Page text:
December 8, 2020

Hoosiers Who Are Blind Sue Indiana Over 'Discriminatory' Vote-By-Mail System

Original story from   IPBS-RJC

Article origination IPBS-RJC
Indiana disability advocates say the state is not providing reasonable, necessary accommodations to its vote-by-mail system for blind voters.  - Justin Hicks/IPB News

Indiana disability advocates say the state is not providing reasonable, necessary accommodations to its vote-by-mail system for blind voters.

Justin Hicks/IPB News

A group of Hoosiers who are blind say Indiana’s vote-by-mail system doesn’t allow them to vote privately and independently at home. And they’re suing the state over it.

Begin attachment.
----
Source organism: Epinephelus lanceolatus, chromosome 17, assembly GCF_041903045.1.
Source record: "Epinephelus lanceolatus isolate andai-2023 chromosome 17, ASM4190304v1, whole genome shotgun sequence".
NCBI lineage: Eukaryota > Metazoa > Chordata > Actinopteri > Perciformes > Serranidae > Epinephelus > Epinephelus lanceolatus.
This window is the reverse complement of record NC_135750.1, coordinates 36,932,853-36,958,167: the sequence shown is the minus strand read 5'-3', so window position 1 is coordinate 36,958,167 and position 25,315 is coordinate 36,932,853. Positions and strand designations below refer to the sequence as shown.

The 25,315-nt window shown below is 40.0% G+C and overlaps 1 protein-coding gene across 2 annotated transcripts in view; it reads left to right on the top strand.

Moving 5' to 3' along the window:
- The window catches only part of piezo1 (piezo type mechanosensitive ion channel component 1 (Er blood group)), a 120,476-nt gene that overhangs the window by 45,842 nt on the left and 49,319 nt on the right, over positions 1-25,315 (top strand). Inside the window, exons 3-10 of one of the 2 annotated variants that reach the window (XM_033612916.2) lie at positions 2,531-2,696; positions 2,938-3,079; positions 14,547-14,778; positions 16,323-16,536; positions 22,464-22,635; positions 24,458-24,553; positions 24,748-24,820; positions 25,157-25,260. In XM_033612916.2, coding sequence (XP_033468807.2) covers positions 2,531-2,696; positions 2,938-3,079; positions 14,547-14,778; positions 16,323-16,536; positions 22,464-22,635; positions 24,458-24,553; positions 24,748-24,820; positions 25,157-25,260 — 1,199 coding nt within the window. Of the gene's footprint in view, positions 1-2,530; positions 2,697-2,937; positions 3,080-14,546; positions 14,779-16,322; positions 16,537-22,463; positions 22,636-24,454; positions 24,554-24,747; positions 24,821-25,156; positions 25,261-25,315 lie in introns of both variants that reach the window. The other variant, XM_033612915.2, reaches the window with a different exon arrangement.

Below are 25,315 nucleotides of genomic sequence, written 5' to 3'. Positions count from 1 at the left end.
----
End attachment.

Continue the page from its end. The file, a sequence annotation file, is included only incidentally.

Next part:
Indiana allows Hoosiers with disabilities to vote by mail. But those ballots are paper only. Indiana Disability Rights legal director Tom Crishon said that means Indiana law requires voters who are blind to use a traveling board.

“This is two individuals who come to your home and complete the ballot for you," Crishon said. "So this is, in essence, forcing voters with vision disabilities to forfeit their right to private and independent ballot.”

Crishon emphasized the lawsuit isn't seeking to expand the vote-by-mail system – like other, unsuccessful suits have done this year. Instead, Crishon said the solution is more simple: use the same system Indiana already has for overseas and military voters – casting a ballot by fax or email.

“It would be very easy to adapt that system to include voters with relevant disabilities,” Crishon said.

Crishon said disability rights advocates have told the state for months about the problem and have been ignored.

Contact reporter Brandon at bsmith@ipbs.org or follow him on Twitter at @brandonjsmith5.

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